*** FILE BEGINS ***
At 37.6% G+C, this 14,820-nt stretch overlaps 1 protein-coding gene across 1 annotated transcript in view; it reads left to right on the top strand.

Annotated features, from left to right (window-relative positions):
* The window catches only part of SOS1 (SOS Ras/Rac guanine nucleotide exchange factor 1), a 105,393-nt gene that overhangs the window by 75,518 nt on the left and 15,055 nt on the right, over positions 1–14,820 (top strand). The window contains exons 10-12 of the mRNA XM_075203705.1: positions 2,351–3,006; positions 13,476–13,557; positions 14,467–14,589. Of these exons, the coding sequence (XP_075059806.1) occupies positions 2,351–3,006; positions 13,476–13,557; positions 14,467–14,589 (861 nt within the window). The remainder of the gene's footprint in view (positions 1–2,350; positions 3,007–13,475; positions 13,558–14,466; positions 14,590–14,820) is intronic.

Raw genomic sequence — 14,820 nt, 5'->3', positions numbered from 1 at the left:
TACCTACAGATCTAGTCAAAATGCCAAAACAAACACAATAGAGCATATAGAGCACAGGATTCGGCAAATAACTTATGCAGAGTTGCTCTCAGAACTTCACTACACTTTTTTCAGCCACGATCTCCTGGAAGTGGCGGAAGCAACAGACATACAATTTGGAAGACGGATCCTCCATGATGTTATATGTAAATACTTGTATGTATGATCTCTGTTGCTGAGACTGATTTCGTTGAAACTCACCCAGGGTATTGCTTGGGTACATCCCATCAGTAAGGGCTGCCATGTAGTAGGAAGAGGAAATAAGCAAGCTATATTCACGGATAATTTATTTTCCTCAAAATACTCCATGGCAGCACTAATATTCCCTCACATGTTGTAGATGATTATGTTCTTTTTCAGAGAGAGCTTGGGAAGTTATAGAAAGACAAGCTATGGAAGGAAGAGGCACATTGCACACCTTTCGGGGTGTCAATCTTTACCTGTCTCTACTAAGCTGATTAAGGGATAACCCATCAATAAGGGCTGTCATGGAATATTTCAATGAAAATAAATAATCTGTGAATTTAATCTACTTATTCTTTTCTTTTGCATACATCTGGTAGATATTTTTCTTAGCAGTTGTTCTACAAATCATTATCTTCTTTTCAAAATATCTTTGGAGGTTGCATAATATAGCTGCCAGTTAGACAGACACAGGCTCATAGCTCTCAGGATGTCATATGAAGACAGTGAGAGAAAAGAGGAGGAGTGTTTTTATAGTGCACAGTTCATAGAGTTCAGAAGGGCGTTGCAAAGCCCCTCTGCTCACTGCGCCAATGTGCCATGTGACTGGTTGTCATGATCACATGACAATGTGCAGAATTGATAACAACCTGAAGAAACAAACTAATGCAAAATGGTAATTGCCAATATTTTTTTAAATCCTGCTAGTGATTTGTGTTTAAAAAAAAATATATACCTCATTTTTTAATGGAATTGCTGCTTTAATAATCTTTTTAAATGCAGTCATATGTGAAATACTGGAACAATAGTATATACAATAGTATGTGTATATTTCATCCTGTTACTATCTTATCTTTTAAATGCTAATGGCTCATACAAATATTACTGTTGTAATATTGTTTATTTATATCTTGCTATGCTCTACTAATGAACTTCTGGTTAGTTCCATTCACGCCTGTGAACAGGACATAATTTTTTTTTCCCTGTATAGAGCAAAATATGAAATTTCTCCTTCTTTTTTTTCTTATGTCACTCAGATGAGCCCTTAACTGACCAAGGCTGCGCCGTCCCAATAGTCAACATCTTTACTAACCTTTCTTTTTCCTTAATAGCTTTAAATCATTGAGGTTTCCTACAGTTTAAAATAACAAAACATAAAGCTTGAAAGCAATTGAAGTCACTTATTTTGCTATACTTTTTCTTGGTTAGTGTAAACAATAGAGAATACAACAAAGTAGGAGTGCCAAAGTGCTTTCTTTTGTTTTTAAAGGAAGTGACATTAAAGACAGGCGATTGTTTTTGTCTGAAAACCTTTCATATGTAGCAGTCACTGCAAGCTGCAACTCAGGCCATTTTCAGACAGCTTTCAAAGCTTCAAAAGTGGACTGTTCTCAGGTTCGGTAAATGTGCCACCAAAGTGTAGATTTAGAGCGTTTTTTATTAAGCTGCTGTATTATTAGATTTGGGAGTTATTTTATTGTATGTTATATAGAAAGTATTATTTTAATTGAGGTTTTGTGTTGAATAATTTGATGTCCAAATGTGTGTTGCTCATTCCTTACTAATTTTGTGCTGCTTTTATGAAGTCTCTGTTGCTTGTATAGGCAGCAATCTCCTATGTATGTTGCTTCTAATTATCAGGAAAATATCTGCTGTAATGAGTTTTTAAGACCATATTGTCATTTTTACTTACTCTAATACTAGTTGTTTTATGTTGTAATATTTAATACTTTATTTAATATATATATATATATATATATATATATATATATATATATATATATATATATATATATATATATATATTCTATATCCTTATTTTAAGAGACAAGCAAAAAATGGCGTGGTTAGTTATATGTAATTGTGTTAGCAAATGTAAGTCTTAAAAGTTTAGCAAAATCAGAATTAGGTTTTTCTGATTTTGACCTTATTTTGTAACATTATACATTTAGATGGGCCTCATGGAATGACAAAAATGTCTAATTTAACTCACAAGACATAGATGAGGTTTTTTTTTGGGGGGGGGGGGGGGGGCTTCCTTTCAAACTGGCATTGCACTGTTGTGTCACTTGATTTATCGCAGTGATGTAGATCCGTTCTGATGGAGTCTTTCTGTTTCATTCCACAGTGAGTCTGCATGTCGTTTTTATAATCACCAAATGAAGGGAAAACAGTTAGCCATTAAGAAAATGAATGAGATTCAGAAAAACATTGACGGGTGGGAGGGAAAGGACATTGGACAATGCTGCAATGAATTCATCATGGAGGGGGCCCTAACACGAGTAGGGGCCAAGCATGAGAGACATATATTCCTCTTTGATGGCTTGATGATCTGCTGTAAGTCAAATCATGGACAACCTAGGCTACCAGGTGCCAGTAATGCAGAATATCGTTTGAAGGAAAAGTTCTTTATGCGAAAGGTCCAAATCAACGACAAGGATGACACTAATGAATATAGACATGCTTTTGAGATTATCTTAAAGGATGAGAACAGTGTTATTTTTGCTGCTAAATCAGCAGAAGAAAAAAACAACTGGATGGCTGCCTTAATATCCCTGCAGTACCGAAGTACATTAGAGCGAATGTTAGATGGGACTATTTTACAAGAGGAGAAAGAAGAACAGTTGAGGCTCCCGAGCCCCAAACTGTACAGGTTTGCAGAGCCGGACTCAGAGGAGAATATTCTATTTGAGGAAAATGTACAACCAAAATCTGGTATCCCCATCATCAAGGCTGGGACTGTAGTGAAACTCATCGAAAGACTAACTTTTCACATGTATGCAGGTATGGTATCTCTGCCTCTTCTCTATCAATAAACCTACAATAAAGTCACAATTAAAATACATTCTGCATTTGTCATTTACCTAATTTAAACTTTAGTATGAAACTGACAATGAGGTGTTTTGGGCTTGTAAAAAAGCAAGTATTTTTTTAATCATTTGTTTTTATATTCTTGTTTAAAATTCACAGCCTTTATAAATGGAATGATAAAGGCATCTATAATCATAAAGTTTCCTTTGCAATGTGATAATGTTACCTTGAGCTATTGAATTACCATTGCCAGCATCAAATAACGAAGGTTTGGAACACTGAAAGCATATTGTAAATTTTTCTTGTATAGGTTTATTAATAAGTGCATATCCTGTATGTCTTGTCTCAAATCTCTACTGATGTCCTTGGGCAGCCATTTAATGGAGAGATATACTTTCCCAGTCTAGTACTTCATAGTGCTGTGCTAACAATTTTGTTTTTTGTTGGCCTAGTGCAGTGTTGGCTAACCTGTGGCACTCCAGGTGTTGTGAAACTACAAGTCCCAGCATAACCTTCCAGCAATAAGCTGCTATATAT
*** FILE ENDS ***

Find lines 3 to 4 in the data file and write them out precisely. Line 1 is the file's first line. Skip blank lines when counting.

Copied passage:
* The window catches only part of SOS1 (SOS Ras/Rac guanine nucleotide exchange factor 1), a 105,393-nt gene that overhangs the window by 75,518 nt on the left and 15,055 nt on the right, over positions 1–14,820 (top strand). The window contains exons 10-12 of the mRNA XM_075203705.1: positions 2,351–3,006; positions 13,476–13,557; positions 14,467–14,589. Of these exons, the coding sequence (XP_075059806.1) occupies positions 2,351–3,006; positions 13,476–13,557; positions 14,467–14,589 (861 nt within the window). The remainder of the gene's footprint in view (positions 1–2,350; positions 3,007–13,475; positions 13,558–14,466; positions 14,590–14,820) is intronic.

Raw genomic sequence — 14,820 nt, 5'->3', positions numbered from 1 at the left: